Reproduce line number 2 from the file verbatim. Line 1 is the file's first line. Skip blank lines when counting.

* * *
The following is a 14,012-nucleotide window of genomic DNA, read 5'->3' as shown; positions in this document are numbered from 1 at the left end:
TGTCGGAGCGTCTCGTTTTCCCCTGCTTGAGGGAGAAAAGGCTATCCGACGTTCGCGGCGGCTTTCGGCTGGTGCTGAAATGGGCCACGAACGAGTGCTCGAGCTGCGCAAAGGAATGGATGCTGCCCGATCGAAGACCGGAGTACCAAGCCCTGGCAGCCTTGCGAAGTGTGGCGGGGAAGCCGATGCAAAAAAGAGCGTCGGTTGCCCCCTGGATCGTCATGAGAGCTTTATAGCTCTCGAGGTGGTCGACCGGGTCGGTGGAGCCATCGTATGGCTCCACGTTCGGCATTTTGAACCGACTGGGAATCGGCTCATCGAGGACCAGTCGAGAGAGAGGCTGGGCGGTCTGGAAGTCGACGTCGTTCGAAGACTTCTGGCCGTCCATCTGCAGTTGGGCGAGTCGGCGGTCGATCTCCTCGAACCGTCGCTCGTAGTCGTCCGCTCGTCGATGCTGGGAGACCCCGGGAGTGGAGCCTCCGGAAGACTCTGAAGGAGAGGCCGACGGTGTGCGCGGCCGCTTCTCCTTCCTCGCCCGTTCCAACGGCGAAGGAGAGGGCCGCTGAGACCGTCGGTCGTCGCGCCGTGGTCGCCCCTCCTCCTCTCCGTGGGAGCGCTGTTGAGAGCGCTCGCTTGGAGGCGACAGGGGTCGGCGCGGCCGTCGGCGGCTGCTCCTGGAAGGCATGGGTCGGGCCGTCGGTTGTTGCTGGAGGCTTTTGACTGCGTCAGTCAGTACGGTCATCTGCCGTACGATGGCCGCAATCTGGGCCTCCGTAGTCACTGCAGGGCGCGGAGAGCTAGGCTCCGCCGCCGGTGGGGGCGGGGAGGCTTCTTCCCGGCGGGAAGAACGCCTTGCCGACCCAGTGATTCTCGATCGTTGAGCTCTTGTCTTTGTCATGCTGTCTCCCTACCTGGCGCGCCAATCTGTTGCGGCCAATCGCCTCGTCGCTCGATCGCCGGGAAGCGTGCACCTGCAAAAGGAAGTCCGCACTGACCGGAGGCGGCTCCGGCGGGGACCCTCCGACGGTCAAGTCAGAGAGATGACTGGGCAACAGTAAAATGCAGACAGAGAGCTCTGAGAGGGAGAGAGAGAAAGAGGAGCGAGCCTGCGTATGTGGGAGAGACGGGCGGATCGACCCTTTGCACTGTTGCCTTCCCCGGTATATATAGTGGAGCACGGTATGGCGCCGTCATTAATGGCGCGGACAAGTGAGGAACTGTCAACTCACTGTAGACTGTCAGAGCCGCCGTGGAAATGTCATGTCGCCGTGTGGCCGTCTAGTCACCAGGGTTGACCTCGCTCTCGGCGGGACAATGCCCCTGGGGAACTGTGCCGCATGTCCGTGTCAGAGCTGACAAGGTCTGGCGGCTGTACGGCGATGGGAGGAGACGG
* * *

TGTCGGAGCGTCTCGTTTTCCCCTGCTTGAGGGAGAAAAGGCTATCCGACGTTCGCGGCGGCTTTCGGCTGGTGCTGAAATGGGCCACGAACGAGTGCTCGAGCTGCGCAAAGGAATGGATGCTGCCCGATCGAAGACCGGAGTACCAAGCCCTGGCAGCCTTGCGAAGTGTGGCGGGGAAGCCGATGCAAAAAAGAGCGTCGGTTGCCCCCTGGATCGTCATGAGAGCTTTATAGCTCTCGAGGTGGTCGACCGGGTCGGTGGAGCCATCGTATGGCTCCACGTTCGGCATTTTGAACCGACTGGGAATCGGCTCATCGAGGACCAGTCGAGAGAGAGGCTGGGCGGTCTGGAAGTCGACGTCGTTCGAAGACTTCTGGCCGTCCATCTGCAGTTGGGCGAGTCGGCGGTCGATCTCCTCGAACCGTCGCTCGTAGTCGTCCGCTCGTCGATGCTGGGAGACCCCGGGAGTGGAGCCTCCGGAAGACTCTGAAGGAGAGGCCGACGGTGTGCGCGGCCGCTTCTCCTTCCTCGCCCGTTCCAACGGCGAAGGAGAGGGCCGCTGAGACCGTCGGTCGTCGCGCCGTGGTCGCCCCTCCTCCTCTCCGTGGGAGCGCTGTTGAGAGCGCTCGCTTGGAGGCGACAGGGGTCGGCGCGGCCGTCGGCGGCTGCTCCTGGAAGGCATGGGTCGGGCCGTCGGTTGTTGCTGGAGGCTTTTGACTGCGTCAGTCAGTACGGTCATCTGCCGTACGATGGCCGCAATCTGGGCCTCCGTAGTCACTGCAGGGCGCGGAGAGCTAGGCTCCGCCGCCGGTGGGGGCGGGGAGGCTTCTTCCCGGCGGGAAGAACGCCTTGCCGACCCAGTGATTCTCGATCGTTGAGCTCTTGTCTTTGTCATGCTGTCTCCCTACCTGGCGCGCCAATCTGTTGCGGCCAATCGCCTCGTCGCTCGATCGCCGGGAAGCGTGCACCTGCAAAAGGAAGTCCGCACTGACCGGAGGCGGCTCCGGCGGGGACCCTCCGACGGTCAAGTCAGAGAGATGACTGGGCAACAGTAAAATGCAGACAGAGAGCTCTGAGAGGGAGAGAGAGAAAGAGGAGCGAGCCTGCGTATGTGGGAGAGACGGGCGGATCGACCCTTTGCACTGTTGCCTTCCCCGGTATATATAGTGGAGCACGGTATGGCGCCGTCATTAATGGCGCGGACAAGTGAGGAACTGTCAACTCACTGTAGACTGTCAGAGCCGCCGTGGAAATGTCATGTCGCCGTGTGGCCGTCTAGTCACCAGGGTTGACCTCGCTCTCGGCGGGACAATGCCCCTGGGGAACTGTGCCGCATGTCCGTGTCAGAGCTGACAAGGTCTGGCGGCTGTACGGCGATGGGAGGAGACGG